The holidays can be a joyous — but hectic — time of year. While you're juggling shopping for gifts, decorating your home and planning get-togethers with friends and family, it's easy to forget to spend any remaining funds in your Flexible Spending Accounts (FSAs) before New Year's Day. However, if you fail to observe the "use-it-or-lose-it rule," you could forfeit any money left over in your accounts, unless a special provision applies.
In addition to spending what's left of last year's FSA balance, November is the time of year when you need to decide on the types of spending/savings accounts and monthly contributions you want for 2017. Maintaining the status quo may seem like an easy choice — but is it the right choice? After reviewing the pros and cons of each, you may decide to take advantage of new benefits options offered by your employer, switch plans or contribute more (or less) to your account than in previous years.
Upsides for Employees and Employers
FSAs can be a win-win situation to employees and employers. From an employee's perspective, FSAs are funded with pretax dollars, allowing individuals to reduce their overall income tax liability, as well as payroll taxes.
For example, if you're in the 25% tax bracket and contribute $5,000 to your FSA, you save $1,250 (25% of $5,000) in income tax, plus as much as $382.50 in payroll tax (7.65% of $5,000), for a maximum total of $1,632.50. Distributions made for qualified expenses are exempt from tax. The use of FSAs can also help you maintain detailed records of expenditures.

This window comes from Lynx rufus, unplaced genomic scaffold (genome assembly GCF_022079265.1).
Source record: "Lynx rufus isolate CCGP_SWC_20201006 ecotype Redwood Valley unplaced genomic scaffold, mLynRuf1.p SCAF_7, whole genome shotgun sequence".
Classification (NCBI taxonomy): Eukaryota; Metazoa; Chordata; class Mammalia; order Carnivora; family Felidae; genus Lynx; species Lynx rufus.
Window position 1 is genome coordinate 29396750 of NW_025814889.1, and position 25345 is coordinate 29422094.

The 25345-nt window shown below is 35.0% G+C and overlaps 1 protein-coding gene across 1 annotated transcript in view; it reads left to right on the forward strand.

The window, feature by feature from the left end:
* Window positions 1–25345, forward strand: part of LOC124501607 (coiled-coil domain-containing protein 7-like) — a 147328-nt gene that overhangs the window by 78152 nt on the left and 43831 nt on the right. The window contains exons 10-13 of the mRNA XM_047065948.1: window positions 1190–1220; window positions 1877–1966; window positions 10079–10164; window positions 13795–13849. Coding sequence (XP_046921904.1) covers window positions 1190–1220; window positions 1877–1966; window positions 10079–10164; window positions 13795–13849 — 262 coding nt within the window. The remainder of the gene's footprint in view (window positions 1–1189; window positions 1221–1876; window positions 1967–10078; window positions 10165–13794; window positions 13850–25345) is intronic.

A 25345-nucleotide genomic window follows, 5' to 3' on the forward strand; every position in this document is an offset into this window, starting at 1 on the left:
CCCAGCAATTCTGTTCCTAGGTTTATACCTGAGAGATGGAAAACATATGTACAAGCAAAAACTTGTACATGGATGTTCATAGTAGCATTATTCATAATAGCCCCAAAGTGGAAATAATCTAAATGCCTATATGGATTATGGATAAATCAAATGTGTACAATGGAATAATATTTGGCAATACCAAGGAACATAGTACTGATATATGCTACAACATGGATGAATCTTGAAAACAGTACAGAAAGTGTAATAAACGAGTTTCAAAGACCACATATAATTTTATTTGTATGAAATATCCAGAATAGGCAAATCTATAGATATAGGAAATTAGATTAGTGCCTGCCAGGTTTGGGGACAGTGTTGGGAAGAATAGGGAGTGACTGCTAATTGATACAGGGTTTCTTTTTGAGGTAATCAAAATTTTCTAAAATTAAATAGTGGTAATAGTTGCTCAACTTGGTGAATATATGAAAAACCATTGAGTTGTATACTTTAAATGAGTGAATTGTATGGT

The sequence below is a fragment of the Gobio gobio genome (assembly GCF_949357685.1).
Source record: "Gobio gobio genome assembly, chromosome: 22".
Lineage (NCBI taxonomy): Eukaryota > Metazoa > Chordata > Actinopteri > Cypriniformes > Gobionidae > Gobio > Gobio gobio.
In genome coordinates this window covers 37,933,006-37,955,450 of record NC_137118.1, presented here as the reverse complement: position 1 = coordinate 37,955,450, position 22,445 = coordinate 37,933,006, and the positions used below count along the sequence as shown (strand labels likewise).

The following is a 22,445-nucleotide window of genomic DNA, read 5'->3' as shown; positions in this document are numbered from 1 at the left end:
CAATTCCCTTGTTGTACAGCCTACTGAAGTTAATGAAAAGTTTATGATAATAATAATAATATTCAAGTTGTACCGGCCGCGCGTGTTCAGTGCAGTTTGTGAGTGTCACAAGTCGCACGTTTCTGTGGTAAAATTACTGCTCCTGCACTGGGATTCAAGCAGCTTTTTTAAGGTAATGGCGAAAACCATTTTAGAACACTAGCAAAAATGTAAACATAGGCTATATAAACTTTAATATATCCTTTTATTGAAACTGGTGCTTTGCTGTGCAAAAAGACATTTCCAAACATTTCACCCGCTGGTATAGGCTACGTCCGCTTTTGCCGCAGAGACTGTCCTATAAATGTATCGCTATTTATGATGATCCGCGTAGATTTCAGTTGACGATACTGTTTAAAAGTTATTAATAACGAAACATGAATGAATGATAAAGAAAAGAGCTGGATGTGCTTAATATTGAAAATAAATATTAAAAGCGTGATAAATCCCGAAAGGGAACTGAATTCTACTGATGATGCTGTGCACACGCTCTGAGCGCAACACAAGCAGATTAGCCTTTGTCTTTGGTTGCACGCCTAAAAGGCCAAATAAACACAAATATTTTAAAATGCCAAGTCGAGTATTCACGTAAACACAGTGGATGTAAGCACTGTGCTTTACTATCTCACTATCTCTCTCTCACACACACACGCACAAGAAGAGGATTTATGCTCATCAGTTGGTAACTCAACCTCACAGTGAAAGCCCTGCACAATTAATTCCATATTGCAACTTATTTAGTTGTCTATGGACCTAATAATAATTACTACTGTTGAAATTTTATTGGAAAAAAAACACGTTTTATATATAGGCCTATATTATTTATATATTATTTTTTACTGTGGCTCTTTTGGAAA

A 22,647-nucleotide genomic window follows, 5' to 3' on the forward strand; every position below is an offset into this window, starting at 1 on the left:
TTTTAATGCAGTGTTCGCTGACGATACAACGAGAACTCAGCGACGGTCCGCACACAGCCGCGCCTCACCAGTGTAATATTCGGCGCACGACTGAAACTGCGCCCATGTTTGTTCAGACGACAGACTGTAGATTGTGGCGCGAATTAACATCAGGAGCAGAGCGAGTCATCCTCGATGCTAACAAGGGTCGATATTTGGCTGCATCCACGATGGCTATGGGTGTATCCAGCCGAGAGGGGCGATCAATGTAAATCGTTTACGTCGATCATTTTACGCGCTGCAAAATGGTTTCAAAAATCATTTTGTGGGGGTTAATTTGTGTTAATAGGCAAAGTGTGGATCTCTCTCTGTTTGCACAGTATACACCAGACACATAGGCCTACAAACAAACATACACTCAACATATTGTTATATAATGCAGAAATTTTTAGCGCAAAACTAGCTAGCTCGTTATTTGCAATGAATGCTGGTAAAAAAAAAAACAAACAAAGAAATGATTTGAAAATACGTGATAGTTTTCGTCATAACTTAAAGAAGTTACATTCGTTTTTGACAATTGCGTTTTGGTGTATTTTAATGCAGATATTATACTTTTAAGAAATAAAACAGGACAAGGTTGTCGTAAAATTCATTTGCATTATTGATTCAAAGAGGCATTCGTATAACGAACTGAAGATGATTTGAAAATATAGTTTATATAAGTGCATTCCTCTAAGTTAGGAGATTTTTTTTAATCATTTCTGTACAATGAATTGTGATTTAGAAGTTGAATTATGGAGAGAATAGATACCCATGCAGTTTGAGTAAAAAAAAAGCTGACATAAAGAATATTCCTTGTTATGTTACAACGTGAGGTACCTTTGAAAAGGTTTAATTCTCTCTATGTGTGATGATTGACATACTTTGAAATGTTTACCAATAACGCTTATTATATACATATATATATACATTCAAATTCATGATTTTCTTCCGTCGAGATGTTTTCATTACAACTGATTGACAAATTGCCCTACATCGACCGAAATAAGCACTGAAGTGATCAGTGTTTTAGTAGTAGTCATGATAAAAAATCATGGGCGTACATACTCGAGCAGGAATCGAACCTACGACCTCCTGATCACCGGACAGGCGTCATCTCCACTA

From the employer's point of view, there aren't any payroll taxes due on the amounts employees contribute to their FSAs. Thus, if a firm has ten employees in the same situation as described above, it saves as much as $3,825 (10 × $ 382.50) a year. In addition, offering these tax-savings accounts may boost morale, while enabling a firm to attract and retain more top-quality workers.
Have you considered an HSA?
Health Savings Accounts (HSAs) are similar to IRAs that can be used to pay health care expenses before retirement. Individuals may deduct contributions to an HSA or an employer can make tax-deductible contributions to HSAs on behalf of its employees. As with FSAs, distributions for qualified expenses are exempt from tax.
You may be eligible for an HSA if:
- You aren't eligible for Medicare,
- You participate in a "high-deductible health insurance plan,"
- You don't receive coverage under another health plan.
For 2017, a high-deductible plan for individuals has a deductible of at least $1,300 and an out-of-pocket maximum of $6,550. For families in 2017, a high-deductible plan has a deductible of at least $2,400 and an out-of-pocket maximum of $13,100. (These figures are the same as they were in 2016.)
How Much Can You Contribute?
The HSA contribution limits are $3,400 for individuals (up from $3,350 in 2016) and $6,750 for family coverage (the same as in 2016). In addition, a "catch-up contribution" of $1,000 is permitted for individuals age 55 or older. (This figure isn't indexed for inflation.)
Finally, unlike a health care FSA, there's no use-it-or-lose it rule for HSAs. The money contributed to your account is yours to keep.
There are two main types of FSAs offered by employers:
1. Health care FSAs. Here, you arrange to have amounts deducted from your paycheck and deposited in your personal account. Then, the money can be used throughout the year to pay for qualified health care expenses. Generally, you'll either use a debit card to pay for the expenses or submit receipts or other documentation for reimbursement. The account can be used for expenses incurred by an employee, a spouse, and dependents age 26 or younger.
Prior to 2013, there was no annual limit on annual contributions to a health care FSA. However, the Affordable Care Act (ACA) imposed a limit of $2,500, subject to inflation indexing. The limit was $2,550 in 2016 and increases to $2,600 for 2017.